Mar 01, 2015 CANADA (SUN) Srila Bhaktivinoda Thakur's English introduction to "Srimad-Gaurangalila-Smaranamangal Stotram", in eight parts.
We now proceed to explain his precepts to those who are not acquainted with them. This little book and the commentaries contain such of his holy principles as are prominent.
Chaitanya teaches us in the first place that the rational attributes of men are not capable of approaching the Divine sphere of spirit. Jukti as he styles reason, is quite incompetent in such a matter. Ruchi as he styles the religious sentiment in man, even in a very small quantity, has the power to comprehend it. It is inspiration which can alone give light to spiritual matters. Inspirations coming down from Heaven through purified and blessed souls have exhibited themselves in the form of the Vedas.
The Vedas, together with their explanatory notes, the Puranas, are therefore the only evidence in matters of spirit and are eternal in nature. Vedic truths should, therefore, be accepted as the only truth in higher matter. Reason, while sincerely helping the inspired truth, may be acceptad as auxiliary evidence. The Vedas teach us according to Chaitanya, nine principal doctrines, that is;—
(1) Hari (the Almighty) is one without a second.
(2) He is always vested with infinite power.
(3) He is ocean of Rasa.
(4) The soul is His Vibhinnangsha or separated part.
(5) Certain souls are engrossed by Prakriti or His illusory energy.
(6) Certain souls are released from the grasp of Prakriti.
(7) All spiritual and material phenomena are Bhedabhed-prakasha of Hari the Almighty.
(8) Bhakti is the only means of attaining the final object of spiritual existence.
(9) Prem in Krishna is alone the final object of spiritual existence.
We must explain these points one by one:—
1) Hari the Supreme Being is one without a second. In Aryan theology the creative principle of the Deity is personified in Brahma and the destructive principle in Shiva. Indra is the head of some lower elements of adminstration. Hence they are not the Almighty Himself but are differnt representations of different attributes. They have obtained their powers from an original Fountainhead. Hence they are subordinate beings in the service of Hari or Bhagavan. Then again there are three distinct philosophical ideas of the Deity i.e. (i) the idea of the negative Brahma of the Pantheistic school, (ii) the idea of an universal soul, Paramatma of the yoga school and (iii) the idea of a personal Deity with all His majesty, might, glory, beauty, wisdom and supremacy combined in the person.
The ideas of Bramha and Param¬atma are therefore included in the idea of Bhagavan. Spiritually, therefore, Bhagavan is Hari the Supreme Being. Human ideas are either mental or spiritual. The mental idea is defective as it has relation to the created principle of matter. The spiritual idea is certainly the nearest approach to the Supreme Being. Then again the spiritual idea of Bhagavan is of two sorts. In one sort, the person of the Deity is overpowered by His own majesty, and in the other, the personal beauty overpowers all His majesty. The first idea is represented in the great Narayan of Vaikuntha, who is the Lord of Lords and God of Gods. The second is represented in the All-beautiful Krishna with Radhika, the representative of His Hladini or superior ecstatic energy. Krishna appears as man amongst men and is again generally accepted as God above Gods. Krishna attracts, loves, and produces ecstacy in all souls. His person and personal attachments are all purely spiritual and have no relation to the material world. The material senses of man can not approach Him. It is the spirit in man which can see Him direct and commune with Him.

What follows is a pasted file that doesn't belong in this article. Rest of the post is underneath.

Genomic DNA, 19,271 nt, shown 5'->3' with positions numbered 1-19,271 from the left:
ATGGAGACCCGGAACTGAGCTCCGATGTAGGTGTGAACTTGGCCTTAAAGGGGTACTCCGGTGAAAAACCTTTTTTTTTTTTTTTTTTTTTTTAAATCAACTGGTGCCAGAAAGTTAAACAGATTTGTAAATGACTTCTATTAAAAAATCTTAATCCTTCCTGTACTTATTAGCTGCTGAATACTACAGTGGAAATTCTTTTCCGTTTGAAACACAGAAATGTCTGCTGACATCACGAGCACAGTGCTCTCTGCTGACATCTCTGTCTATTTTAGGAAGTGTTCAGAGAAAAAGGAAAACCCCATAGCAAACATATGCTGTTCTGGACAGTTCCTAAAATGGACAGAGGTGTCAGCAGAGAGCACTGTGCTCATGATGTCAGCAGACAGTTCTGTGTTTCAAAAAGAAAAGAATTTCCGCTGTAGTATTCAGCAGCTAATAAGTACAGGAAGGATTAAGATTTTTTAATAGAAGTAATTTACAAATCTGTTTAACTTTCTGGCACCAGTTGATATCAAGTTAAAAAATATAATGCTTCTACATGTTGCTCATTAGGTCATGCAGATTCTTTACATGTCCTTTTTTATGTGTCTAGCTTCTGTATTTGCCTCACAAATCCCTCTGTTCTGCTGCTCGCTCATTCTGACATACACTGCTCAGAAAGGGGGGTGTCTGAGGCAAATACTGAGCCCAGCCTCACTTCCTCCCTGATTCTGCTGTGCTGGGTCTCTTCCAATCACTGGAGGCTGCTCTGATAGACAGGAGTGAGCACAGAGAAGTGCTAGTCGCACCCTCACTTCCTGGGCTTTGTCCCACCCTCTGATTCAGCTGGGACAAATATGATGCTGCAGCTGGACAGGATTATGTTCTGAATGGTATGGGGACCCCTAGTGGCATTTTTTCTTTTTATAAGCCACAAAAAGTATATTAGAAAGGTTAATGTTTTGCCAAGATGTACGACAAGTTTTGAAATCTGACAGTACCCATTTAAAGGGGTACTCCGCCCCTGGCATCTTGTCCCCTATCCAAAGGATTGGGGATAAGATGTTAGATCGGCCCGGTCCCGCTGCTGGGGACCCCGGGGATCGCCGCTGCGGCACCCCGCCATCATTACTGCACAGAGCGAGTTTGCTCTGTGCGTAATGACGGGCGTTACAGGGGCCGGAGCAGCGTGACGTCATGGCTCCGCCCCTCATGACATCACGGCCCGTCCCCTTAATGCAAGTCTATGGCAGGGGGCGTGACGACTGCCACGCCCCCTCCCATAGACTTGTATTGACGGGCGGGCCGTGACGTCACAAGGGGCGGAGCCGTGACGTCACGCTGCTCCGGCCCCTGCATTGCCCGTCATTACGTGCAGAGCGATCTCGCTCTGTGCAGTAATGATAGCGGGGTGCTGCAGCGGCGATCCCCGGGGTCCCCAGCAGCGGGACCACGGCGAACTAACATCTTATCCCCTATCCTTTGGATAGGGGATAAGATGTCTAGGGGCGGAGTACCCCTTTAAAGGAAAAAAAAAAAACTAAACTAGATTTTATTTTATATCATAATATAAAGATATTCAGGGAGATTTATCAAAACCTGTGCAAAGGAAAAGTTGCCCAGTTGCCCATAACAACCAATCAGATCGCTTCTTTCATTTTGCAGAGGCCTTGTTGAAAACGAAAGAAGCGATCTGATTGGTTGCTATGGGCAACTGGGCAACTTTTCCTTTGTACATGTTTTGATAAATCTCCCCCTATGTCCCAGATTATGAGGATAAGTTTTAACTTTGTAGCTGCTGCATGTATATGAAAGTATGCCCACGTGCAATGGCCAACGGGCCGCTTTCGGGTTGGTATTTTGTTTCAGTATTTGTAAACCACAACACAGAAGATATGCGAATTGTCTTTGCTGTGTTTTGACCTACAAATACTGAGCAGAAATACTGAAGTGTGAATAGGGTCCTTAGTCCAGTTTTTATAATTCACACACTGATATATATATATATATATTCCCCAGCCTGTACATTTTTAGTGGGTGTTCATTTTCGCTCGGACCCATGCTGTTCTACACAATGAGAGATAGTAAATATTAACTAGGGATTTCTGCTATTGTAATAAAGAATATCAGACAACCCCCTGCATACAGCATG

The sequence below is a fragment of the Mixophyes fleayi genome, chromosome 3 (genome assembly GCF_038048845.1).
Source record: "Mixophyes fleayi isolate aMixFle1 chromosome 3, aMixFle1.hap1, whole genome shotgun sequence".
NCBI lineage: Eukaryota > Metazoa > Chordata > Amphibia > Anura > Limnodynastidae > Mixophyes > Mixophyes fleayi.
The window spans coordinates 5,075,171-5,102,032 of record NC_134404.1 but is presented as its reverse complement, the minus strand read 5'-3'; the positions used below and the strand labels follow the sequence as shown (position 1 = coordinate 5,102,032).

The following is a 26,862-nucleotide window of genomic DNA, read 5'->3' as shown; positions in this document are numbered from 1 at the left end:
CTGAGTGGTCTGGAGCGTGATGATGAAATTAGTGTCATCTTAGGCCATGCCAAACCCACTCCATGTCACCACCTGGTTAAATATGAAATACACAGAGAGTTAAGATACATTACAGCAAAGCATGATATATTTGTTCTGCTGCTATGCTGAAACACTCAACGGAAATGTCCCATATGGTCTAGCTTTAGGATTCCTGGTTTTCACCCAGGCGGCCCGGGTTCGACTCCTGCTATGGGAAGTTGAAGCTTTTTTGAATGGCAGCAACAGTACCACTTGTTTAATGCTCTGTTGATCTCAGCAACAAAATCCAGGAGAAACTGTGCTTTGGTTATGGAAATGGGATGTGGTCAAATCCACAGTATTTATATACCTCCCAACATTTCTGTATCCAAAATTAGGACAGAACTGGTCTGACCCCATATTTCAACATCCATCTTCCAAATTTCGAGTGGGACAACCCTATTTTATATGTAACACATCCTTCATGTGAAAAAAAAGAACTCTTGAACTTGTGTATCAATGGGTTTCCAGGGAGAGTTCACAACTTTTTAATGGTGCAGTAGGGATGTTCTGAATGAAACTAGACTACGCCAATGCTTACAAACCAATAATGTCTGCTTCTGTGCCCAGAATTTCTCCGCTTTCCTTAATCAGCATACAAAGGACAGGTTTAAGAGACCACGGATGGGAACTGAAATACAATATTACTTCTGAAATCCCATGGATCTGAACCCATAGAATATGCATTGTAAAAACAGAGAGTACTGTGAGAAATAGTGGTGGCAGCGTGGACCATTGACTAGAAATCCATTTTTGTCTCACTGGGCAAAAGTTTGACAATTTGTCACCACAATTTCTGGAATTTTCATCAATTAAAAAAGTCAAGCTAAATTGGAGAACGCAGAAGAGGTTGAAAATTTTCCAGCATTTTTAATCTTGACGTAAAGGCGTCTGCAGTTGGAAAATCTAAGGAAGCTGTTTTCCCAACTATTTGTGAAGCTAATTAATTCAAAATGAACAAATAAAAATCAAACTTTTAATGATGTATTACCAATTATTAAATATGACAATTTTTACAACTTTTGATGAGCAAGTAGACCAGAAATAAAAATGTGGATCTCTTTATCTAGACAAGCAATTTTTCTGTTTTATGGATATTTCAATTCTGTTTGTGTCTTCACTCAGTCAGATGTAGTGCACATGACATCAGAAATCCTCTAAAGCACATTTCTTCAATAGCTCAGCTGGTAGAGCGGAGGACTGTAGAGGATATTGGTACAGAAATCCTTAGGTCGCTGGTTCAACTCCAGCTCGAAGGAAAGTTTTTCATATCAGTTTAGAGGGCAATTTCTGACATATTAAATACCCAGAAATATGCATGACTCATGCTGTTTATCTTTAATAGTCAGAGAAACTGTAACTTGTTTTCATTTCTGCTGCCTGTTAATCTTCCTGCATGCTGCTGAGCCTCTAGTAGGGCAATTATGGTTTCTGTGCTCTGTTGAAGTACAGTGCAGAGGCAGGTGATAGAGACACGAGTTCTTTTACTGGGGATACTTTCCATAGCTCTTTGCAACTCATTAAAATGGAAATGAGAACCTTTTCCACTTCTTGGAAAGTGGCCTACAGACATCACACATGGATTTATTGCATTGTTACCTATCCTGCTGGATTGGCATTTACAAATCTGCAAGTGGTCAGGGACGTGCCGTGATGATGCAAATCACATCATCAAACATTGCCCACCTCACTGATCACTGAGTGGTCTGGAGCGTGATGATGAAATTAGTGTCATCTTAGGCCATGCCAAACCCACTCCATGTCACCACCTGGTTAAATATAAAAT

The soul fettered in matter, has from its own degradation lost its right to see Krishna and his spiritual lila in the spiritual world, but Krishna out of His own Supreme Power and prerogative may appear with all His Vrindavan lila before the eyes of all men. The rational man can hardly conceive and believe Krishna and His lila. As his spiritual essence improves, he sees Him and loves Him with all his heart. In our small compass, we can hardly treat this subject fully and exhaustively. We, therefore, leave this point to our readers with these words. "Give up the shackles of matter slowly. Cultivate your spirit inwards. Give up prejudices which you have acquired from the so-called rational thinkers who deny the existence of spirit. Be humble in yourself and learn to respect those who work towards spiritual attainments. Do these with your heart, mind and strength in the company of spiritual people alone, and you will see Krish¬na in no time."
Krishna is not an imaginary Being, nor you have a right to think that He is a material phenomenon fancied to be the Supreme Being by the fools. Krishna is not understood by the process of distinguishing the subjective from the objective, nor He is to be accepted as an imposition on the people set up by designing men. Krishna is eternal, spiritually true, reflected on the human soul when relieved of all pressure of gross matter and is the subject of love which proceeds from the soul. Accept Him as such and you will see Him in your soul's eye. Words fail to describe that transcendental Being. The highest, best and most spiritual ideal of the Divinity is in Krishna. To bring arguments against Him is simply to deceive one's self and deprive himself of the blessings that God has kept in store for man. Hence all descriptions of His name, person, attributes and lila should be accepted spiritually, giving up the material portion which words must necessarily convey.